June 06, 2015 by
American Pharoah is the first horse racing Triple Crown winner in 37 years.
After 37 years and many close calls, it might have been fair to believe that horse racing in the 21st Century was not destined for a Triple Crown winner. However, that was before American Pharoah did what 13 previous horses could not since Affirmed in 1978 and added victory at the Belmont Stakes to wins at the Kentucky Derby and Preakness.
With his wire-to-wire victory, American Pharoah is now the 12th member of an impressive club that began with Sir Barton in 1919 and also includes well known horses including Secretariat, Affirmed, Citation, Whirlaway and War Admiral.
While much has been made of the 37 year drought, perhaps the real number to indicate just how challenging it is to win the Triple Crown is that American Pharoah is just the fourth winner in the last 67 years. In fact, if you set aside the anomaly between 1973 and 1978 when there were three Triple Crown winners in a six year stretch, American Pharoah accomplished what 20 horses had not been able to complete since Citation in 1948.
That both jockey Victor Espinoza (twice) and trainer Bob Baffert (three times) had been in this position previously gave both of them an interesting perspective and understanding of the pressure and extra demands surrounding a run for the Triple Crown.
Of course, the different component of the equation in 2015 was the horse and American Pharoah proved that he was up to the challenge. That he headed right to the front and then stayed there throughout, actually growing his lead over the final quarter mile, illustrated that he was indeed a champion worthy of immortality. Read the rest of this entry →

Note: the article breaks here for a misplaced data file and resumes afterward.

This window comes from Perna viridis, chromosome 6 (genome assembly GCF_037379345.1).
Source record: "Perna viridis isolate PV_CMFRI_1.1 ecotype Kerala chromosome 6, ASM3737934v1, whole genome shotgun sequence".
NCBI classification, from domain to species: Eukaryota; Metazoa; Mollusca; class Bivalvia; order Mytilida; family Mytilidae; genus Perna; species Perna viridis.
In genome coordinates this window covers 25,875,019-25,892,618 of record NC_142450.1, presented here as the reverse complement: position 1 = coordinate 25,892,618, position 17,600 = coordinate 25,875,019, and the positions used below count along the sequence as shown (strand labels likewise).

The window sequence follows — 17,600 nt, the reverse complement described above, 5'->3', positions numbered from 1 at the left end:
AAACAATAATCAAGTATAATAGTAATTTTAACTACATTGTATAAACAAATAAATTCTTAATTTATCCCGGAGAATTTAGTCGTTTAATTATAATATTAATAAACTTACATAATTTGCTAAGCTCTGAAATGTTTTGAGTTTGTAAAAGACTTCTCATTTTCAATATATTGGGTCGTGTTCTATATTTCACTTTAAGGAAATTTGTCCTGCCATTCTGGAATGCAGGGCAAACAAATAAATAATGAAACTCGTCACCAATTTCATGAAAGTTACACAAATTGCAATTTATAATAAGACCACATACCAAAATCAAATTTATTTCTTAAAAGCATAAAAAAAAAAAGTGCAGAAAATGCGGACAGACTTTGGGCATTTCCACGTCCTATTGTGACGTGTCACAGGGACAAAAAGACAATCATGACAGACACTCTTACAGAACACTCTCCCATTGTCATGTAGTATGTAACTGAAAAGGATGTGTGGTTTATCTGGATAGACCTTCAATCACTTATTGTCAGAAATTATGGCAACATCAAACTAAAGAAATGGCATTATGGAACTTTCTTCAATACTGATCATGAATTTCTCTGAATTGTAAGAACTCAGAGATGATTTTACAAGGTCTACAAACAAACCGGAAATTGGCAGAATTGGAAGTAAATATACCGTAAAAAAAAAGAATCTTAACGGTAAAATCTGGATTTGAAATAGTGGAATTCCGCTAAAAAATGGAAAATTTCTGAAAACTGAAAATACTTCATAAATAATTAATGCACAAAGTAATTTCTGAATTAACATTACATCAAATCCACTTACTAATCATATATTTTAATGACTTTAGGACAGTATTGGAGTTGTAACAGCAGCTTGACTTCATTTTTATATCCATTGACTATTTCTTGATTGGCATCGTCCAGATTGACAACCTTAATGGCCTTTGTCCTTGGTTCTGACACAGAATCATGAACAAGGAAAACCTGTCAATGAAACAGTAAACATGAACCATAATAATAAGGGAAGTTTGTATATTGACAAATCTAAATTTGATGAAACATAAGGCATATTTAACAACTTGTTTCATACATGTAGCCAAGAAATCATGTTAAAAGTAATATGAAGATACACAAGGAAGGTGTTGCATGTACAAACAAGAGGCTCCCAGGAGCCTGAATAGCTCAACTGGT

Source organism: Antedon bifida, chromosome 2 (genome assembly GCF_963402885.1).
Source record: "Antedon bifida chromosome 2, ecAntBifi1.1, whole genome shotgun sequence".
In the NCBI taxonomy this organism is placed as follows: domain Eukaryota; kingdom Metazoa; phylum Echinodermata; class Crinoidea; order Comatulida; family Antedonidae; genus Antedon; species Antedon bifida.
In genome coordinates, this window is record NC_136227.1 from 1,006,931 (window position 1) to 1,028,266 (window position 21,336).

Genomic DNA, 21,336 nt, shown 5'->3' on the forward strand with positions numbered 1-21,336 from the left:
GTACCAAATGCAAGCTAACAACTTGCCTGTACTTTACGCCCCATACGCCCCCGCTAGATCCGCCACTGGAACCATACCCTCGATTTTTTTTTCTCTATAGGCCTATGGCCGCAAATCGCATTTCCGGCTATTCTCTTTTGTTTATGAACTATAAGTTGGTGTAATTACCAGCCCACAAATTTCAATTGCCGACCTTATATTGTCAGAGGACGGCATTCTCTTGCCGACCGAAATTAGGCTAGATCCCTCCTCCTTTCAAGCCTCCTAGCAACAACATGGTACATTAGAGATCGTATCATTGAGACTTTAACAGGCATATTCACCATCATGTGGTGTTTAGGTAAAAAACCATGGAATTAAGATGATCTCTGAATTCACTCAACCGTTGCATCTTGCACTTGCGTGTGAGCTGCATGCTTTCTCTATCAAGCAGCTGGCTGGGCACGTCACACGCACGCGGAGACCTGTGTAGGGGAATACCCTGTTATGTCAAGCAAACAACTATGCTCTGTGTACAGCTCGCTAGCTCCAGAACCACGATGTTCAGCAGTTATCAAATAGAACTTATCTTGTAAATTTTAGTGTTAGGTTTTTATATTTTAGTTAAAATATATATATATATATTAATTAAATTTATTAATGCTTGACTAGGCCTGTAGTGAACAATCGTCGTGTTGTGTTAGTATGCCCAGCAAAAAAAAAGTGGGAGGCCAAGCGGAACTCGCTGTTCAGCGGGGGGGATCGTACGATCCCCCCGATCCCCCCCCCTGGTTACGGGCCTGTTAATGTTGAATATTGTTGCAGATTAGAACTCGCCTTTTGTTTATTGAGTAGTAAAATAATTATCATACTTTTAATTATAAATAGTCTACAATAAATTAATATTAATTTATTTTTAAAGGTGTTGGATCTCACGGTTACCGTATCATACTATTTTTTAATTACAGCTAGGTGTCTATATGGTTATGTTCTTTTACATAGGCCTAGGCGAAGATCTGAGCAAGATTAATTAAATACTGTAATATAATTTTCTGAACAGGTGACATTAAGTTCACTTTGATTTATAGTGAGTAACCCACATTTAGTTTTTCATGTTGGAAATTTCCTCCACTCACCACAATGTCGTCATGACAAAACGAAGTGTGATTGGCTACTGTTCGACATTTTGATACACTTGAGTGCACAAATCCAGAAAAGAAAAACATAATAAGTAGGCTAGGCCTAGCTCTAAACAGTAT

April 20, 2015 by
After another fiercely battled rush to the winning post, and mercifully with no horses being harmed in the making of the epic Aintree race, the 2015 Grand National once more bought a host of surprises from its field of talented runners and racers. The race itself was won by the Irish-bred, British-trained Many Clouds, owned by Trevor Hemmings and trained by National Hunt racing trainer Oliver Sherwood.
Many Clouds himself has been enjoying plenty of attention since his win at the 2015 Crabbie’s Grand National earlier this month. The winning racehorse who clinched the victory ahead of Saint Are, Monbeg Dude, Alvarado and race favorite Shutthefrontdoor was paraded through the streets of Lambourn the day after the big race to a huge turnout of supporters. The win marked Irish jockey Leighton Aspell’s second Grand National title who has now clinched back-to-back triumphs at both the 2014 and 2015 National’s.
Even though Many Clouds was feeling the heat after the race and needed some time out to cool down and relax again, the thoroughbred was fine and thankfully came through the race unharmed, as did all the horses that competed in the tough and often brutal race held at Aintree in Liverpool. Read the rest of this entry →
April 08, 2015 by
The British Grand Prix is always one of the sporting highlights of the year in the UK.